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HELPERS: Bradford dad gets kick out of new coaching gig

'Your kids are only young once and to spend a little bit of extra time, and create some new memories of being their coach, that's stuff that's going to last a lifetime,' says Bradford volunteer coach
Mitch Peake is coaching both his girls’ soccer team's this summer

Bradford dad Mitch Peake has always loved playing soccer.

"Soccer is a game that anyone can play. There's not a lot of equipment needed and it's pretty affordable to the average family," he said. 

In his youth, he played competitively for his hometown team in Orillia.

But his competitive soccer career came to an abrupt halt at the age of 16, after he broke his leg in a semi-championship final game.

Over the years, he continued to play in adult leagues and pickup games for fun.

"It's a great way to get out and exercise. It's excellent for cardio and you really get a full body workout when you play. And on top of that it's really fun to get out and kick the ball around with your friends," he said. 

His love for the game has been passed on to his two young daughters, Mackenize and Ryleigh, who have been playing recreational league soccer in town for the past five years. 

When an email went out earlier this spring looking for parent volunteer coaches for the season, Peake didn't hesitate to put his name on the list. 

Over the past month, he has gone from sideline soccer dad to soccer coach for both his daughters' teams, playing back to back on Tuesday nights at the Portuguese Cultural Centre. 

"I am now Coach Dad," he said with a laugh. "It (soccer) was something that I really enjoyed and they both seem to enjoy playing, so rather than sitting on the sidelines, I'd rather be out there having fun with them," he said.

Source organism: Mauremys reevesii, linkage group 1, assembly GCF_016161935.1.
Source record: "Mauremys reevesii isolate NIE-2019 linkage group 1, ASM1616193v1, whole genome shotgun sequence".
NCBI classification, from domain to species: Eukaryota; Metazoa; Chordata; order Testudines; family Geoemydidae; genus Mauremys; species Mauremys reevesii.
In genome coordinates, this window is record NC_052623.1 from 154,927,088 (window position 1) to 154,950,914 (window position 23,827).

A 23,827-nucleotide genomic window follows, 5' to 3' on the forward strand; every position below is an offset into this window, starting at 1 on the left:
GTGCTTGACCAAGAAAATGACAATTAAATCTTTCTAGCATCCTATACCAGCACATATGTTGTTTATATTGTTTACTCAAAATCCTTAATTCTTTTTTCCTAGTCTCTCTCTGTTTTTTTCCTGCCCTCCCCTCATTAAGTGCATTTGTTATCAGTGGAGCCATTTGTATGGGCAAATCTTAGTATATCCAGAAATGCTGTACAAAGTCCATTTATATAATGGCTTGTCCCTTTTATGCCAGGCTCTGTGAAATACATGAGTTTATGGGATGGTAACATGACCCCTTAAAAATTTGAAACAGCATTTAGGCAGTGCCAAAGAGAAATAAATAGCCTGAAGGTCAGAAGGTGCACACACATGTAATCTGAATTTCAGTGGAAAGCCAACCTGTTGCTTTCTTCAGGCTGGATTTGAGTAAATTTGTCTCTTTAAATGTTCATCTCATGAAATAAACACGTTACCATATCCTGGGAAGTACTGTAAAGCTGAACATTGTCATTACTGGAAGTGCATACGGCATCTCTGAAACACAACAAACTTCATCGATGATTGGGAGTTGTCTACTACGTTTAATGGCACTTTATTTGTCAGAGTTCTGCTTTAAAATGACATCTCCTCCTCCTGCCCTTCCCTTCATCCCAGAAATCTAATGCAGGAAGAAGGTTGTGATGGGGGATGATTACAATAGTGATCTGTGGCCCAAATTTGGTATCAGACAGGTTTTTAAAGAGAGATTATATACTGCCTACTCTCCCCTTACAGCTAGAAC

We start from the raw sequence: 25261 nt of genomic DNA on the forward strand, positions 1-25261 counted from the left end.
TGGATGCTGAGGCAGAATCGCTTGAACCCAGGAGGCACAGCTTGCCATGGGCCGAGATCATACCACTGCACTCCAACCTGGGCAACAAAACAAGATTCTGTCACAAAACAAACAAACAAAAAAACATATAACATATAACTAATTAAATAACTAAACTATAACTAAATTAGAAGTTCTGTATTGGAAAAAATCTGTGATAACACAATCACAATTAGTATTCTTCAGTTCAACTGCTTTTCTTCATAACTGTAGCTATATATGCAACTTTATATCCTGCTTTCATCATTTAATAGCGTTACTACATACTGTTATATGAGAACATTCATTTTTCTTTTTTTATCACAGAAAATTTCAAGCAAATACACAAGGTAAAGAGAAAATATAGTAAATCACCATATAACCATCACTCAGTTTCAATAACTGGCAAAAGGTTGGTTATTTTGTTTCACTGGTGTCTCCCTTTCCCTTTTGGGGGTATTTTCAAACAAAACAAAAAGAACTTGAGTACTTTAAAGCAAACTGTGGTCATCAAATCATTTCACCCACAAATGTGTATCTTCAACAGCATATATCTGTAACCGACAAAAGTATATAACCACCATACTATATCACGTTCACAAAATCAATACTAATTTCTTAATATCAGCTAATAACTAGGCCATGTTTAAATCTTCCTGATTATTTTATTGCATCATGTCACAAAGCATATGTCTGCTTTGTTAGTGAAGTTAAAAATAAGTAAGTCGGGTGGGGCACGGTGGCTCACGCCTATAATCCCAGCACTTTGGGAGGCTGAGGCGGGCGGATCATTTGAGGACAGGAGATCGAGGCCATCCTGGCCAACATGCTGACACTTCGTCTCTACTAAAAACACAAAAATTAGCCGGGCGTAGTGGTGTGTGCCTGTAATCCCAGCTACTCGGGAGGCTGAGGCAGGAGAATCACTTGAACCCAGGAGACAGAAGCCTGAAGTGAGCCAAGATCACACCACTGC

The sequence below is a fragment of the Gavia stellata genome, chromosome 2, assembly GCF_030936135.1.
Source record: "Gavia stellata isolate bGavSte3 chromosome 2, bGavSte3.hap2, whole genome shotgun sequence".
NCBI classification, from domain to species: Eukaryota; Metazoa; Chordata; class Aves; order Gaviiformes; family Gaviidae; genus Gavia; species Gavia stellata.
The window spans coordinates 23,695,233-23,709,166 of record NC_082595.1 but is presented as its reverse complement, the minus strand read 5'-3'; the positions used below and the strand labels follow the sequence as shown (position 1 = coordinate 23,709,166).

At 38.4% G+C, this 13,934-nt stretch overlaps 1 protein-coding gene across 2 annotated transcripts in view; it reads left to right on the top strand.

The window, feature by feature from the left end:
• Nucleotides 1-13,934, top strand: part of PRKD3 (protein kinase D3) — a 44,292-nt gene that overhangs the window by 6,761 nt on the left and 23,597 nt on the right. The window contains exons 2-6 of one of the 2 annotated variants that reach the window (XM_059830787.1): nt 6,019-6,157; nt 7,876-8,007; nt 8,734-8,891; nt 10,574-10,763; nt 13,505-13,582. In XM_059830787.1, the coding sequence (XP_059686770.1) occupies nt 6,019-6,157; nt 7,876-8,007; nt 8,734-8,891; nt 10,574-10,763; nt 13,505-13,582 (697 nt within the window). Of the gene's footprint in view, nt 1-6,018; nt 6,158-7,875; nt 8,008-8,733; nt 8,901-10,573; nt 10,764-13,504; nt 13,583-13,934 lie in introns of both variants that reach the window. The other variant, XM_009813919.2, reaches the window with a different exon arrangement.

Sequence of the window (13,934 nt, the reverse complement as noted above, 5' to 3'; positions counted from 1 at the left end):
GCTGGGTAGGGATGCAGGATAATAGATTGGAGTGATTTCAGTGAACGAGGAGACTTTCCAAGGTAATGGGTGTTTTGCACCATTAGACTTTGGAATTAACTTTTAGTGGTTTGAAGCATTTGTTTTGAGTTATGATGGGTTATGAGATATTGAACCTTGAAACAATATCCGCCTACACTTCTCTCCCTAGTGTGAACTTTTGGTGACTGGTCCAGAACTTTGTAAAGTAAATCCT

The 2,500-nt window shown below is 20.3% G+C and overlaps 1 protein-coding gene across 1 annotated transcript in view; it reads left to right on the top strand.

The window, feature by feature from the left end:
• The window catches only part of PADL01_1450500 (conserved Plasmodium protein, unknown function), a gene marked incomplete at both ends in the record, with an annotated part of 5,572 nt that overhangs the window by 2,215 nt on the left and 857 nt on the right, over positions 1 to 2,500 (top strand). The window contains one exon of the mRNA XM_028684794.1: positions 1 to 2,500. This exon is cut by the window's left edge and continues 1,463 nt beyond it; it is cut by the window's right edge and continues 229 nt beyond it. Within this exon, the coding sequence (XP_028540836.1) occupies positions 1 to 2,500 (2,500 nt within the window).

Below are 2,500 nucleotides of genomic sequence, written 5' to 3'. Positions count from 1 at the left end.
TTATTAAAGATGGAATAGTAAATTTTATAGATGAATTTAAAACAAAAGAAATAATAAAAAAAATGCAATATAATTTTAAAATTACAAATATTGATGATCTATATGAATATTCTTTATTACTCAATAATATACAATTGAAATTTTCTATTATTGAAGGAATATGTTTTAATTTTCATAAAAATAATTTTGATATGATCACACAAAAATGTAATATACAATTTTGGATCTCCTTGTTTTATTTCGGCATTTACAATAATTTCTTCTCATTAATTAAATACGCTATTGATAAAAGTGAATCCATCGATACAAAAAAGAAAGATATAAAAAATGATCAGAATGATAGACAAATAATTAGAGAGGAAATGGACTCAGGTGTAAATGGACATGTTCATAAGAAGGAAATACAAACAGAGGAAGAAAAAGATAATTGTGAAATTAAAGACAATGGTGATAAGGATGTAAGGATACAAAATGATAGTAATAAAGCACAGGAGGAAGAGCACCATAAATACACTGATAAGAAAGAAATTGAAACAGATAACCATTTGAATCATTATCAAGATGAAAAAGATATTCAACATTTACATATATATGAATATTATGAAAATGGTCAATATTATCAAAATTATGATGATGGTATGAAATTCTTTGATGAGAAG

Peake is coaching two groups of over 20 young girls this season, which he says has been busy, but as a teacher by trade, he is used to working with large groups of students, helping them to achieve their goals.

Each week he comes to the field early to help set up the nets and pylons to prepare for the week's lesson and drills. He recommends coaching to anyone who may be thinking about it. 

"If you want to spend a little bit of extra time doing this with your own child, and be a coach for them, I think it's a great opportunity," he said. "Your kids are only young once and to spend a little bit of extra time, and create some new memories of being their coach, that's stuff that's going to last a lifetime."

He says those who may be apprehensive about coaching can find many resources online to help get started. 

"Plus the other coaches that are there, let them inspire you a little bit," he said. "It's definitely for me, if you're on the fence about it the only to find out if it's for you is to just go for it."

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Natasha Philpott

About the Author: Natasha Philpott

Natasha is the Editor for BradfordToday and InnisfilToday. She graduated from the Media Studies program at The University of Guelph-Humber. She lives in Bradford with her husband, two boys and two cats.
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